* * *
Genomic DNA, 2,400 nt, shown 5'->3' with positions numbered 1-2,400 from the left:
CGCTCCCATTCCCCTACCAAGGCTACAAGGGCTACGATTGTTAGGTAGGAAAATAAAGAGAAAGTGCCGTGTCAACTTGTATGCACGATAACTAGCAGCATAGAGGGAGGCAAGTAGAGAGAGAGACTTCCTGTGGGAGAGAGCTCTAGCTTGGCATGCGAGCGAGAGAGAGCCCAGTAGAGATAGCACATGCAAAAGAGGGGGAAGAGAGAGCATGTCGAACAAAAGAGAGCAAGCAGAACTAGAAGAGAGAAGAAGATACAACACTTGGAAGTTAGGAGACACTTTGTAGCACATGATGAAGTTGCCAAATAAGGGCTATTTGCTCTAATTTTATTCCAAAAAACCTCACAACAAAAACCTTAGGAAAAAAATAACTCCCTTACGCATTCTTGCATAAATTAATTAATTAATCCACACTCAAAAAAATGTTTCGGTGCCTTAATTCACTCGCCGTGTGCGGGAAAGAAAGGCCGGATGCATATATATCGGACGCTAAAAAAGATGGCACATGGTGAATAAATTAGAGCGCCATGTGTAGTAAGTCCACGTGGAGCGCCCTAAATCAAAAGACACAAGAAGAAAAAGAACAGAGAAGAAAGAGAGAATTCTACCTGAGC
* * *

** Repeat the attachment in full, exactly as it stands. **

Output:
Genomic DNA, 2,400 nt, shown 5'->3' with positions numbered 1-2,400 from the left:
CGCTCCCATTCCCCTACCAAGGCTACAAGGGCTACGATTGTTAGGTAGGAAAATAAAGAGAAAGTGCCGTGTCAACTTGTATGCACGATAACTAGCAGCATAGAGGGAGGCAAGTAGAGAGAGAGACTTCCTGTGGGAGAGAGCTCTAGCTTGGCATGCGAGCGAGAGAGAGCCCAGTAGAGATAGCACATGCAAAAGAGGGGGAAGAGAGAGCATGTCGAACAAAAGAGAGCAAGCAGAACTAGAAGAGAGAAGAAGATACAACACTTGGAAGTTAGGAGACACTTTGTAGCACATGATGAAGTTGCCAAATAAGGGCTATTTGCTCTAATTTTATTCCAAAAAACCTCACAACAAAAACCTTAGGAAAAAAATAACTCCCTTACGCATTCTTGCATAAATTAATTAATTAATCCACACTCAAAAAAATGTTTCGGTGCCTTAATTCACTCGCCGTGTGCGGGAAAGAAAGGCCGGATGCATATATATCGGACGCTAAAAAAGATGGCACATGGTGAATAAATTAGAGCGCCATGTGTAGTAAGTCCACGTGGAGCGCCCTAAATCAAAAGACACAAGAAGAAAAAGAACAGAGAAGAAAGAGAGAATTCTACCTGAGC